"If your job is not your mission, you are wasting your time"
“Find your mission”: at an interactive career workshop held at the WU Executive Academy, Doris Hofmeister, partner at Mercuri Urval Austria and an experienced executive search expert, shared insights on how to have a fulfilling career and a job that feels worthwhile doing and explained why it is so important to be really passionate about one’s job.
Doris Hofmeister kicks off her workshop “How to identify your personal next career step” with a clear-cut statement. “If your job is not your mission, you are wasting your time.” Wow, no sugarcoating here. You can hear the audience murmuring. Doris Hofmeister is not only a partner and director at the executive search and HR consulting company Mercuri Urval but also a mental and business coach. Today, she has come to the WU Executive Academy to speak to the about 40 MBA alumni and students who have joined her workshop with the subtitle “Find your mission.” She tells the group that Mercuri Urval pays little attention to hierarchies: when it comes to executive search and headhunting, it is always the whole person that counts. “We search for people with the right skill set and suitable personality around the globe. The question is: are you ready to work abroad and prove your flexibility?” This question is addressed to the audience, who is also encouraged to closely reflect on their capabilities: “Which skills do you already possess and which ones do you yet have to obtain?”
A round of introductions is the first task for the roughly 40 participants who have joined the workshop. It is a very mixed group with people hailing from all over the world and a wide range of industries: there are participants from the pharmaceutical industry in Slovenia, the automotive sectors in Romania and Mexico, and the aviation branch in Spain. Their reasons to come here are similar and diverse at the same time: Shankar, who is originally from India, works as a production manager in an Austrian manufacturing company. “I am thinking about my next career step – which country could I transfer to and how can I position myself as a brand,” he says. Helene from Germany is considering a move to her employer’s headquarters in Amsterdam. Lana from Bosnia is about to return to her job after a maternity leave. Doris Hofmeister asks them to form small groups and fully utilize the workshop’s networking potential. The “wheel of life” is the first practical exercise of the day. Participants are asked to mark in a pie chart how they currently spend their time and energy: work, family, leisure time, hobbies. As a next step, they draw their ideal allocation of resources, their optimum future pie. For some, this task realized in a matter of just a few minutes proves to be a real eye-opener.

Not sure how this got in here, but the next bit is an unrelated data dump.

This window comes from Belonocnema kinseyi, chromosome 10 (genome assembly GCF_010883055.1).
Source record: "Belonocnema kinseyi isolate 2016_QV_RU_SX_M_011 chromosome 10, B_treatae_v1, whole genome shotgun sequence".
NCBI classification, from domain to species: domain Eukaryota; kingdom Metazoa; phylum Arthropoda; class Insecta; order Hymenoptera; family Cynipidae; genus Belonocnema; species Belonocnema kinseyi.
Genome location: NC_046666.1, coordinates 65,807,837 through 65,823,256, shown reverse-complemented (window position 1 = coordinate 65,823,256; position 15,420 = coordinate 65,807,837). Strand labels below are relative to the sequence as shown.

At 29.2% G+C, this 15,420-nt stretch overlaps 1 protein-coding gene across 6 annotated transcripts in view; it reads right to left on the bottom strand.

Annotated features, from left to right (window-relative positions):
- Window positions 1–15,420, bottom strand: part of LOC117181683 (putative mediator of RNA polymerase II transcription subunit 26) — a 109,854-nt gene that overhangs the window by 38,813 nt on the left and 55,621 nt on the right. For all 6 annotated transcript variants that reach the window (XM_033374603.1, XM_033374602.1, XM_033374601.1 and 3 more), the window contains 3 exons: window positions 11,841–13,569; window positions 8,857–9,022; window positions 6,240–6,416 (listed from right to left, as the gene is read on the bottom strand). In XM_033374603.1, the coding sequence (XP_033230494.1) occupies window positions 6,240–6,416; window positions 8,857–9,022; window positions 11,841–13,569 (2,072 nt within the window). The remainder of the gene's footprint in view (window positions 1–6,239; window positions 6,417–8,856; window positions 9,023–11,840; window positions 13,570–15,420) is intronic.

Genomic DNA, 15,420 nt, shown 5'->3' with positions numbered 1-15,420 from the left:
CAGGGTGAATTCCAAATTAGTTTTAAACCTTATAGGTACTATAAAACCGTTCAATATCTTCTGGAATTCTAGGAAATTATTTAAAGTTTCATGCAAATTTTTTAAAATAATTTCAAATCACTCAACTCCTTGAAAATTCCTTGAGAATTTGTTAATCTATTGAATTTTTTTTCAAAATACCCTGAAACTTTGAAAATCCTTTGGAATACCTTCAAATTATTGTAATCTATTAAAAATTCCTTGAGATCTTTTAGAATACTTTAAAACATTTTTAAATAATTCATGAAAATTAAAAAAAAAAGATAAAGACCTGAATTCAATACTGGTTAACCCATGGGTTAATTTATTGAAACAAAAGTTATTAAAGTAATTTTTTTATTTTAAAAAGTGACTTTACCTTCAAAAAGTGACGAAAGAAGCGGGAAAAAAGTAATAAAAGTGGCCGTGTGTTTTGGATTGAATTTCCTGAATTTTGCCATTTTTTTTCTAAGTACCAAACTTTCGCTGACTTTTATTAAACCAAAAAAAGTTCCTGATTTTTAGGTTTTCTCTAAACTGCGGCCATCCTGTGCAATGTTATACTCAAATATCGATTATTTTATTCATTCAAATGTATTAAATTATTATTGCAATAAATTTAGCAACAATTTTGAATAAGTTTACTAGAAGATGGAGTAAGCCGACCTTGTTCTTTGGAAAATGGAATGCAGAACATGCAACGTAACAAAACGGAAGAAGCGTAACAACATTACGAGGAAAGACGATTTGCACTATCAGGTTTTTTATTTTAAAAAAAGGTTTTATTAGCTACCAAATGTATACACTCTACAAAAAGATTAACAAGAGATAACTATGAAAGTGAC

Doris Hofmeister advises the participants to adopt a mental state of mind promising success, namely to imagine that they have already reached their goals. “Ask yourself: what are my goal and my mission? Is this really my own wish, or is it what others expect of me? Are there any areas in which I can further develop my personality?”